6 October 2022 SEPTEMBER ECONOMICS – OUCH! - By Dr. Francois Stofberg, Managing Director: Efficient Private Clients
“Historically, September is the worst month of the year for equities.” We used these cautionary words in our previous monthly newsletter to describe a possible poor month for markets in September. It would seem that we could not have chosen our words any better for what lay ahead.
Global markets, as measured by the MSCI, erased almost 10% of their value in the space of a month. The worst month of the year thus far. So, what happened in the world during September?
The largest market in the world, the United States (US), hit the ground running early on, rising with more than 3%. Investors brushed off US Federal Reserve (Fed) Jerome Powell’s warning that the Fed will stay steadfast in their battle to tame inflation. But investors should have known better than to take on the 800-pound silverback gorilla which is the US Fed. Following the release of higher-than-expected inflation and improved manufacturing figures for August, investors received a reality check when the US Fed took a firm stance on inflation, and the US market started its downward descend. The Fed moved swiftly and hiked interest rates by 75 basis points for the third consecutive time, which pushed markets down even lower.
Across the Atlantic, United Kingdom politics dominated headlines at the start of September as the country swore in a “plain-speaking Yorkshire woman” as Prime Minister in Liz Truss. Unfortunately, her celebrations were short-lived after Queen Elizabeth II, the longest-serving British monarch in history, passed away on 08 September. With a new tax-cutting, regulation-slashing, and energy-subsidising government in place, the British pound weakened to a 37-year low against the US dollar. The Bank of England (BoE) would have been all too pleased if the pound was their only concern. Unfortunately, they also had to contend with higher yields on British bonds, prompting the BoE to re-introduce quantitative easing.
Europe, in contrast, cannot even so much as whisper quantitative easing, as the block is already struggling with a wildfire situation with inflation increasing by an eye-watering 10% year-over-year in September. To add fuel to the fire, reports emerged that gas leaks were found in the Nord Stream 1 and 2 pipelines, Russia’s largest gas pipelines to Europe. These have been ascribed to an “apparent sabotage”, as per Jake Sullivan, the US’ National Security Advisor.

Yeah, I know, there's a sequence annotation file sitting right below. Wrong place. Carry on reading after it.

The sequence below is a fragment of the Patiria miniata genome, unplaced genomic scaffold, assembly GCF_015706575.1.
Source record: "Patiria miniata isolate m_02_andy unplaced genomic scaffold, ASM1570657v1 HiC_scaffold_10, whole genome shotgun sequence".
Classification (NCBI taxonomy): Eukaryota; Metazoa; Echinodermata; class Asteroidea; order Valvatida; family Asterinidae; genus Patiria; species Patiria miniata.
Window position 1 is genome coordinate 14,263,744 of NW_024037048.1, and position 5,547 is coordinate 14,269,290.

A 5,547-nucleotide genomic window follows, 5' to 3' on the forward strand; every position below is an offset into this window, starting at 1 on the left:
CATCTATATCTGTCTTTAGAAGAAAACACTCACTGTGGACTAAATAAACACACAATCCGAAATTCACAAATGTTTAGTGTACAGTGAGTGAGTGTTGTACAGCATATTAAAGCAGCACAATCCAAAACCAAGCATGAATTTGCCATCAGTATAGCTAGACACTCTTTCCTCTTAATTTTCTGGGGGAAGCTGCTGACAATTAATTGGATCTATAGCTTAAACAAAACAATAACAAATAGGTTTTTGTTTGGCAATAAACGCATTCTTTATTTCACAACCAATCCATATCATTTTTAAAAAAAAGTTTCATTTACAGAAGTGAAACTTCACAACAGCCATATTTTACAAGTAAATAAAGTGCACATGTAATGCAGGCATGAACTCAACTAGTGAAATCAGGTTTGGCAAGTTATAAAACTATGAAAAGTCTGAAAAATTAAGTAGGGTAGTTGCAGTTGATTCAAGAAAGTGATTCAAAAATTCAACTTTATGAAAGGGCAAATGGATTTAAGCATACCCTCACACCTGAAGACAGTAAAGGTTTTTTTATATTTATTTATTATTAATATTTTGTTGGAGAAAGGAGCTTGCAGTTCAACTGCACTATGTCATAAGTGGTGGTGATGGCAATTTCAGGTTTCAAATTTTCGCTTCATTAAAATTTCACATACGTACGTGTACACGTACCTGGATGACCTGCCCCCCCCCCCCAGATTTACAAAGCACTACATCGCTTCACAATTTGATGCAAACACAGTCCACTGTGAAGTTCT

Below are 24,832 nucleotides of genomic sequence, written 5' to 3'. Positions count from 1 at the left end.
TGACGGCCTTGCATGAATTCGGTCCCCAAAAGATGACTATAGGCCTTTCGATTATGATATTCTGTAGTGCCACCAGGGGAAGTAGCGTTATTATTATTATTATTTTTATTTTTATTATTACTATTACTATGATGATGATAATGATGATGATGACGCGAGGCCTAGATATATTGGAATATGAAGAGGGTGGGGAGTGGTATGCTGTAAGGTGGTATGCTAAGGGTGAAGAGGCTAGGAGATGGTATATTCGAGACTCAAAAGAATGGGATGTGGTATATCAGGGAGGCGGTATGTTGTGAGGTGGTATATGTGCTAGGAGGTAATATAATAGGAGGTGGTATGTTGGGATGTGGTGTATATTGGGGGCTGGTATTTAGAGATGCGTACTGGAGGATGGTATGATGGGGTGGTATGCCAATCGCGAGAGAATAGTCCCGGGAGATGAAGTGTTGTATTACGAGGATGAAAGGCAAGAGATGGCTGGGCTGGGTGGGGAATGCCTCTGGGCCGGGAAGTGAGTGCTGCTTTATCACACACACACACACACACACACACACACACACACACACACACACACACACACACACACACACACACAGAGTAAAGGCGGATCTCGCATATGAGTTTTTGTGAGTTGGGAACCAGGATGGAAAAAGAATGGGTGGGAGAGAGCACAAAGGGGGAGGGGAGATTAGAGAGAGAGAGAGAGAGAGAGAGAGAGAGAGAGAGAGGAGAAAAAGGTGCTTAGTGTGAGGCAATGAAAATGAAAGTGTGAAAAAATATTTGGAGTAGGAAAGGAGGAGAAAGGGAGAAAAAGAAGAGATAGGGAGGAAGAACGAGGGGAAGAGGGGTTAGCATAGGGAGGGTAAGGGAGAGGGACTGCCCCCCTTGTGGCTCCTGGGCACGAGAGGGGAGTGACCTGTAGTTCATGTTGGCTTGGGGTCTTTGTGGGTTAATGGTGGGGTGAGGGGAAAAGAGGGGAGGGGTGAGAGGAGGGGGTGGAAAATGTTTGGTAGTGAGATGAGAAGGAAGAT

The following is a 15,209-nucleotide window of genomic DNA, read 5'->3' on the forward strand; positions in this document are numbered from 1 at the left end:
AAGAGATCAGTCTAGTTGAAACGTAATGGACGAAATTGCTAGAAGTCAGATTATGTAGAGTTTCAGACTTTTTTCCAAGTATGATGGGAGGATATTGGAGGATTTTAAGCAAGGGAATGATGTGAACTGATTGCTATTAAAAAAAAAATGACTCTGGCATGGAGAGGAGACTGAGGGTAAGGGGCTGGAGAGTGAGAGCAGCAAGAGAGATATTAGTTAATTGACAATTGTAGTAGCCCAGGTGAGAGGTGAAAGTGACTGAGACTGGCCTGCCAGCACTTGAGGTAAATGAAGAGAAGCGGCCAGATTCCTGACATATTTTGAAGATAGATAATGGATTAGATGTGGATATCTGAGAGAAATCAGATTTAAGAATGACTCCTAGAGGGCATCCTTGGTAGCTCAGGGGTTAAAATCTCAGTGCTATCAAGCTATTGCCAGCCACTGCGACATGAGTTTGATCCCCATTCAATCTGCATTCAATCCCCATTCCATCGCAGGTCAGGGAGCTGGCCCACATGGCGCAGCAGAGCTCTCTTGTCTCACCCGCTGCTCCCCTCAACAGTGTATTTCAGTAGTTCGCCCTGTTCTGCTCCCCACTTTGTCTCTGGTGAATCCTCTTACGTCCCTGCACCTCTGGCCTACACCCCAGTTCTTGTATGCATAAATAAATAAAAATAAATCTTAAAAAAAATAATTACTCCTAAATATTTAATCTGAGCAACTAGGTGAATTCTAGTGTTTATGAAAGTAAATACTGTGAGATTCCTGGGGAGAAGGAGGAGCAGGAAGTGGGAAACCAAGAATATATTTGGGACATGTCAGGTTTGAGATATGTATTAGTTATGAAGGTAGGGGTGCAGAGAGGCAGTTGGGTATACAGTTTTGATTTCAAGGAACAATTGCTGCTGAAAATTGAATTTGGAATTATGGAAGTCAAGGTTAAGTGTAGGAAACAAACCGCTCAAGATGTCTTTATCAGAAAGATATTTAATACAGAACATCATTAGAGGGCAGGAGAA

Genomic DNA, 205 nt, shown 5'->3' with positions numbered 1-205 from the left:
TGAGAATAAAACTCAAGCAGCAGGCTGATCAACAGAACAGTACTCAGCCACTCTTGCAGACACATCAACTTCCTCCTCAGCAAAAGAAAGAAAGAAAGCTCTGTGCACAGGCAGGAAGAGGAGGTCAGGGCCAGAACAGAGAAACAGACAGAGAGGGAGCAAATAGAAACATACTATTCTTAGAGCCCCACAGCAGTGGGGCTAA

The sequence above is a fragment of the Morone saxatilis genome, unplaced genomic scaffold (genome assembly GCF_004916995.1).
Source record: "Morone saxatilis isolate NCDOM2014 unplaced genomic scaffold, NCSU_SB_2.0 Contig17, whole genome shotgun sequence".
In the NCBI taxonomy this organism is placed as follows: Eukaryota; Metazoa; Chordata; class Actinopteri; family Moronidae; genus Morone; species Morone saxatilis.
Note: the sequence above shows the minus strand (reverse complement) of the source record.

Moving east, China started the month off on a very different foot than most of its peers. Plagued by ongoing rolling lockdowns, investors opted to steer clear of the Red Dragon as economic growth continued to falter. To boost economic growth and to regain investor confidence, China’s biggest state-run banks decided to cut deposit rates for the first time since 2015. Unfortunately, this only led to China’s currency, the renminbi, falling to its lowest levels since 2008 against the US dollar.
Locally, the rand suffered the same fate as its global peers. It continued to lose ground against the greenback as risk-off sentiment and higher interest rates drove up demand for the US dollar. Adding to the woes were the ongoing bouts of load shedding that seem to have no end in sight. Despite these setbacks, South African equities showed greater resilience than most markets for the month, but still closed lower by more than 3%.
Going forward, historically, October provides a net positive return for investors despite being the month of the 1907 Panic, and the 1929 and 1987 Black Mondays. What is certain is that investors will continue to scrutinise the impact of a strong US dollar on the global economy in addition to the upcoming earnings season in the US.